In a job-seeker’s market, there is no room to let language get in the way of recruiting or allow it to exclude existing talent. With candidates looking at multiple options, they are likely to turn down opportunities from companies that use outdated or exclusionary terms and phrases used during interviews or on company collateral—some may not even bother or feel comfortable applying. The workplace is no longer one size fits all; it’s no longer a “boys club” that women and nonbinary folks are going to force themselves to fit into.
As offices open up, companies are trying to make up for the losses in their workforce over the past couple of years—retention is at the forefront of their minds. In a (mostly) post-pandemic world, there is zero tolerance for companies that maintain old practices, and there are new expectations for intentional action beyond performative talk. Breaking down and rebuilding workplace culture is hard work, but there are easier steps that everyone can take—like watching what you say.
While restructuring workplace culture is a complex and multilayered challenge, updating language to be more inclusive is a step everyone at every level can take. If companies want to recruit and retain a diverse workforce, it’s up to them to update and educate the language they use. People in senior positions need to lead by example, look for and work toward educating themselves, and setting a new standard of expectations. If you don’t know where to start, try incorporating these four terms and phrases into your workplace vocabulary.
Drop “Minority” and pick up “Historically Excluded”
For decades the term “minority” has been used to describe anyone who is not a straight white cisgender man. Not only is it incorrect, as the majority of the world is non-white, but minority is a word that creates a dynamic of unequal power. There is nothing minor about Black or brown individuals, nor gay or trans individuals. They have been left out and excluded from opportunities throughout history, so try acknowledging that.
Flip “Maternity leave” to “Parental leave”
Let’s start off by acknowledging that any leave after welcoming a child into your family is not a vacation. It’s also not a “mother”-only job. Saying “parental leave” allows for families with same-sex parents, stay-at-home dads, and people who don’t identify as male or female to be included. It also is a reminder that this “break” is not actually from work but rather the start of the new or expanded job of being a parent.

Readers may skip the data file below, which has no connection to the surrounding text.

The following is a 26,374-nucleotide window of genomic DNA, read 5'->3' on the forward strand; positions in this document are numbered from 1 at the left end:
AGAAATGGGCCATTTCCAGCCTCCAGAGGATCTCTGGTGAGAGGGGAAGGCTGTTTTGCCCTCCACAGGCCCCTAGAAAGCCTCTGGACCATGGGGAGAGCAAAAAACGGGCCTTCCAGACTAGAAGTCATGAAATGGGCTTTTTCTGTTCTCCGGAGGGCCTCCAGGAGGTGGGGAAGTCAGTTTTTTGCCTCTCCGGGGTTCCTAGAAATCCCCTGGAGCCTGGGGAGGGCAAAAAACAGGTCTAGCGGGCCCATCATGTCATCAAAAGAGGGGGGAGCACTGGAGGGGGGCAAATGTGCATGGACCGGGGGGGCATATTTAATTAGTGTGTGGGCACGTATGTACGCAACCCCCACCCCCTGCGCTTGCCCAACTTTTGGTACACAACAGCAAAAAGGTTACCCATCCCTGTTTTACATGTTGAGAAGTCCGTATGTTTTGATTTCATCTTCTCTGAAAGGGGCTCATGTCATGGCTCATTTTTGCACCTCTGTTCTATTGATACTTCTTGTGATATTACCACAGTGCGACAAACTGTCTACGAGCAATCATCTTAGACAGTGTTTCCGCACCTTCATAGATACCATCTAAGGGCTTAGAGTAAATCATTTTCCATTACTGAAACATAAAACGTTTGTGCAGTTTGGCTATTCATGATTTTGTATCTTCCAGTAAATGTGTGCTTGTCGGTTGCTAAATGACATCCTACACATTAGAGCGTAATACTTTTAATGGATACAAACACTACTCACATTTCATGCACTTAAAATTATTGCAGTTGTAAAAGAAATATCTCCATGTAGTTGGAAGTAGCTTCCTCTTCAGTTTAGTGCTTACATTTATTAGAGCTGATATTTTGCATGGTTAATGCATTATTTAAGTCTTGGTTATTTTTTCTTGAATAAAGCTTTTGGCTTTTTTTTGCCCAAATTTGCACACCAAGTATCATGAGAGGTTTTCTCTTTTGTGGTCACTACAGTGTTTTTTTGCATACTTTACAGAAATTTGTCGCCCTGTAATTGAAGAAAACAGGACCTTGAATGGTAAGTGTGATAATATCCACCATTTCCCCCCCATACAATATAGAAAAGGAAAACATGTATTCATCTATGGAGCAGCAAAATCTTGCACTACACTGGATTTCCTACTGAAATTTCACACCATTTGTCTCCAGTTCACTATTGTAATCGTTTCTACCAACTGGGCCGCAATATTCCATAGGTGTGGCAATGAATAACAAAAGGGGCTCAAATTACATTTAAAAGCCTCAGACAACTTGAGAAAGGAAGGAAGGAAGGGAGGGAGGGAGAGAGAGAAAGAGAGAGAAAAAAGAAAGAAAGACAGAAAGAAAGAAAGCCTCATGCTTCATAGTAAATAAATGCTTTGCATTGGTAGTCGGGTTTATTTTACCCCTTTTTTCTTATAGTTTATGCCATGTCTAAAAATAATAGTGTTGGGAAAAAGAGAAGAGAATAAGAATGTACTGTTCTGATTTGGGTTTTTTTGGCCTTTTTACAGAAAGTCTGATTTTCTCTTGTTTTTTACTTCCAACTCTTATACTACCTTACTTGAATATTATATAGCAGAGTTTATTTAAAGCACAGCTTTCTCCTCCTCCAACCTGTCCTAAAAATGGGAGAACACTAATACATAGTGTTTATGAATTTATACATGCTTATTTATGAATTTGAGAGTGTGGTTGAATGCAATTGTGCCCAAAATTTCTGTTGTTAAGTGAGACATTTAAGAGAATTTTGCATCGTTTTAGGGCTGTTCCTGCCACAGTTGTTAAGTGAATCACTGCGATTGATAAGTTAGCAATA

Forget “Grandfathered in” and make it “Preapproved”
Like a lot of outdated terminology in the U.S., this term has heavy roots in our country’s racist history. The grandfather clause was nothing more than a way to take away voting rights from Black people while maintaining said rights for lower-educated white people. Next time you’re thinking of customers who are “grandfathered in,” consider instead saying they’re “preapproved.”
“Hey you guys:” let’s use “ya’ll” or “folks”
Greeting more than one person with a “hey guys” has been a habit and subconscious choice for so many of us. It feels harmless, but we are automatically labeling and identifying multiple individuals as males. This term may feel small, but for people who identify as female, nonbinary, or anywhere else on the transgender spectrum, it can be isolating and invalidating to their experience. Drop the gender and pick up easier and more generalized and inclusive terms like “ya’ll” or “folks.”
There is no more hiding behind “unconscious bias” because, after the past two years, we are all conscious of what needs to be changed. It’s putting in the time to learn how to intentionally change and hold ourselves accountable. Companies don’t need to change only their language among their employees’ personal identities but corporate language that has been rooted in our vernacular for decades.
This will not be an easy fix and should not have to be something leaders do by themselves—we’re building this together. This work can be exhausting, it can feel overwhelming, but that comes with deconstructing a system we were born into. You’ll try not to step in it, but you will, and then you’ll adjust. The point is you try, actively.
As Maya Angelou said, “Do the best you can until you know better. Then when you know better, do better.”